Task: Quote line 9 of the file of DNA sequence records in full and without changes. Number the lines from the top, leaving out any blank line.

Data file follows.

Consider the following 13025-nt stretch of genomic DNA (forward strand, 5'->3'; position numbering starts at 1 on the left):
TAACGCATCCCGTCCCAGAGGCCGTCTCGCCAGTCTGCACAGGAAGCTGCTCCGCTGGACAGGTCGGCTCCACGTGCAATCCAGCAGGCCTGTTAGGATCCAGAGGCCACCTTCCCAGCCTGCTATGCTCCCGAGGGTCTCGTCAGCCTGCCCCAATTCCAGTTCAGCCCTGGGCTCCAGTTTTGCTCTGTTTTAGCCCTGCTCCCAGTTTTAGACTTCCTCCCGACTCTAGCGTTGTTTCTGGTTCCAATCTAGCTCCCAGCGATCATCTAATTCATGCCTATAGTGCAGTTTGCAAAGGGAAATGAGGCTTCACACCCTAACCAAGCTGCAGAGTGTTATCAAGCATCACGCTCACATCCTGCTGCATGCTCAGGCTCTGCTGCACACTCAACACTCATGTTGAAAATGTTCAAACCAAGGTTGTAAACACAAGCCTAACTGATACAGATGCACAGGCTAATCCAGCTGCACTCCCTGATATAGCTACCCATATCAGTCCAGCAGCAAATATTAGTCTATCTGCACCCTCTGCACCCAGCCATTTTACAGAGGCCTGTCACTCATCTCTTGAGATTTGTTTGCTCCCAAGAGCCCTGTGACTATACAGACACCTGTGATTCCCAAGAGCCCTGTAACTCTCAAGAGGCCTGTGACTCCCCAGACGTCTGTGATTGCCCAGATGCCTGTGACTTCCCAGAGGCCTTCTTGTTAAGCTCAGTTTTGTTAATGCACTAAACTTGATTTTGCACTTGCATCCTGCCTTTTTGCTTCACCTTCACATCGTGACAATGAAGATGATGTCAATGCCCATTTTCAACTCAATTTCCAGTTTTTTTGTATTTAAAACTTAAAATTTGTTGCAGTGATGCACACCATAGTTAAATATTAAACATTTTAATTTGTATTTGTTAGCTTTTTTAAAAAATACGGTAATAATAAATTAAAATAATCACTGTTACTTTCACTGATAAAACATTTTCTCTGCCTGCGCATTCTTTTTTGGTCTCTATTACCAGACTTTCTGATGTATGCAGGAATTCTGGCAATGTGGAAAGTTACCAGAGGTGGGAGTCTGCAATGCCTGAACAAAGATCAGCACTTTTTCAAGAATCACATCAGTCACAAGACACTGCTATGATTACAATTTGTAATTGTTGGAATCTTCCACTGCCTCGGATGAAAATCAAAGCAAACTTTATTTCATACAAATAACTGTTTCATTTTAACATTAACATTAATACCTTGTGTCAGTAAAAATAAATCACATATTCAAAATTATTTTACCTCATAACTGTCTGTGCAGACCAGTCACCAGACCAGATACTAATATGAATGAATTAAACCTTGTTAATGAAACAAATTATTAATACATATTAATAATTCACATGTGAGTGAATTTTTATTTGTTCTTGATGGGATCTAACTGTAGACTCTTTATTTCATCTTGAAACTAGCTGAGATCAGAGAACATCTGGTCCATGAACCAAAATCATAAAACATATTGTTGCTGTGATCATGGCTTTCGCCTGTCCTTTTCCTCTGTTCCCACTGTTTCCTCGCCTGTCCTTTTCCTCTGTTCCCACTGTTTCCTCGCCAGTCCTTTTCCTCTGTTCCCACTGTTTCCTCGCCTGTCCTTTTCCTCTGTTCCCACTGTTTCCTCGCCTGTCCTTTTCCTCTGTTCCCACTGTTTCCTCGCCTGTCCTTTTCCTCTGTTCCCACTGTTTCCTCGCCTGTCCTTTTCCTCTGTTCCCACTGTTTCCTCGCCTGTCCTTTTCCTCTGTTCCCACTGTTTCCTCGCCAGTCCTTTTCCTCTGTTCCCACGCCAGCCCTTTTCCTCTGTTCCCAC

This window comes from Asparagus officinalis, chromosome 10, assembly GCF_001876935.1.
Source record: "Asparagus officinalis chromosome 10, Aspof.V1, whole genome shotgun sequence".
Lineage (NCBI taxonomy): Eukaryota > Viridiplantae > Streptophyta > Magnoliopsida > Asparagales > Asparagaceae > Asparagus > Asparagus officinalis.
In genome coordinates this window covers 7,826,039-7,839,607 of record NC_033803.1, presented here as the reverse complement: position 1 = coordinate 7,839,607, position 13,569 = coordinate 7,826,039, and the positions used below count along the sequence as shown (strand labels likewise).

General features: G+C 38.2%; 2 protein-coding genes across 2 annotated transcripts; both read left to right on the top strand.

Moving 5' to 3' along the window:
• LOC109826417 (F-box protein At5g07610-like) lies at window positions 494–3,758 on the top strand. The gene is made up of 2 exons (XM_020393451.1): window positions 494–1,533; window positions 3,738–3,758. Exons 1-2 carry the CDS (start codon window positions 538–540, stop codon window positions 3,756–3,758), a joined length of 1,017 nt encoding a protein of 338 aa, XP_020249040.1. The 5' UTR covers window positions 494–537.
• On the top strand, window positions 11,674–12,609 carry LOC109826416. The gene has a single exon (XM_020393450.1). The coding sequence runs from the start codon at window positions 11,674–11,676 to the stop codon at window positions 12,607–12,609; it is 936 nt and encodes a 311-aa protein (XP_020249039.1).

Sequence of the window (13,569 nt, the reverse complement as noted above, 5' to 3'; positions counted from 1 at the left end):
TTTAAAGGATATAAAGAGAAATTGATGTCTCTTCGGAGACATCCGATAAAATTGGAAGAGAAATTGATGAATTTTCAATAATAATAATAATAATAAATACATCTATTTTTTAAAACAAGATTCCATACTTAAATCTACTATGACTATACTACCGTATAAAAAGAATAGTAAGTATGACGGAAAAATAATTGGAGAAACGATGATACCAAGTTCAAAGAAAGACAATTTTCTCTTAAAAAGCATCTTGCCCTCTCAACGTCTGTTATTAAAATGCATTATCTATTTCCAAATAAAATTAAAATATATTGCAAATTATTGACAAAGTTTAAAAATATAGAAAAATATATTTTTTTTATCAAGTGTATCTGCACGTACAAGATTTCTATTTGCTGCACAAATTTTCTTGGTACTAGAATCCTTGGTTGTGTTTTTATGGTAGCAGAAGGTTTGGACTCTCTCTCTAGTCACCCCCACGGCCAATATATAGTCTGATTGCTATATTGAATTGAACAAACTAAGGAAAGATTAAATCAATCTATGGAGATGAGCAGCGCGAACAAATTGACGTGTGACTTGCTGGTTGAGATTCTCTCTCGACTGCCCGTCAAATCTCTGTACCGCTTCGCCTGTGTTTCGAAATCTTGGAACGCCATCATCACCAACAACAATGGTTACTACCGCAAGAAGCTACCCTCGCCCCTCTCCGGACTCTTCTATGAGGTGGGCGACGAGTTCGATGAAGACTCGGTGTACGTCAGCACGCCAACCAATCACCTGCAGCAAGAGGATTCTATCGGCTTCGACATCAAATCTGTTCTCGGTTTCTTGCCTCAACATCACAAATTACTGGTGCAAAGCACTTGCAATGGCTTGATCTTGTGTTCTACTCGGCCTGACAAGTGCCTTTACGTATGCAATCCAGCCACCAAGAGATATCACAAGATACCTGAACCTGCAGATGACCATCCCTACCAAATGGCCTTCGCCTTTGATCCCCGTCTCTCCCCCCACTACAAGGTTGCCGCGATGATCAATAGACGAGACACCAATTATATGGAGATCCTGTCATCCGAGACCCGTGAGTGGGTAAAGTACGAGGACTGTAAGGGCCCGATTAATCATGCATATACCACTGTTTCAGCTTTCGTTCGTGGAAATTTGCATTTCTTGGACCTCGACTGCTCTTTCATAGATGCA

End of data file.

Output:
• LOC109826417 (F-box protein At5g07610-like) lies at window positions 494–3,758 on the top strand. The gene is made up of 2 exons (XM_020393451.1): window positions 494–1,533; window positions 3,738–3,758. Exons 1-2 carry the CDS (start codon window positions 538–540, stop codon window positions 3,756–3,758), a joined length of 1,017 nt encoding a protein of 338 aa, XP_020249040.1. The 5' UTR covers window positions 494–537.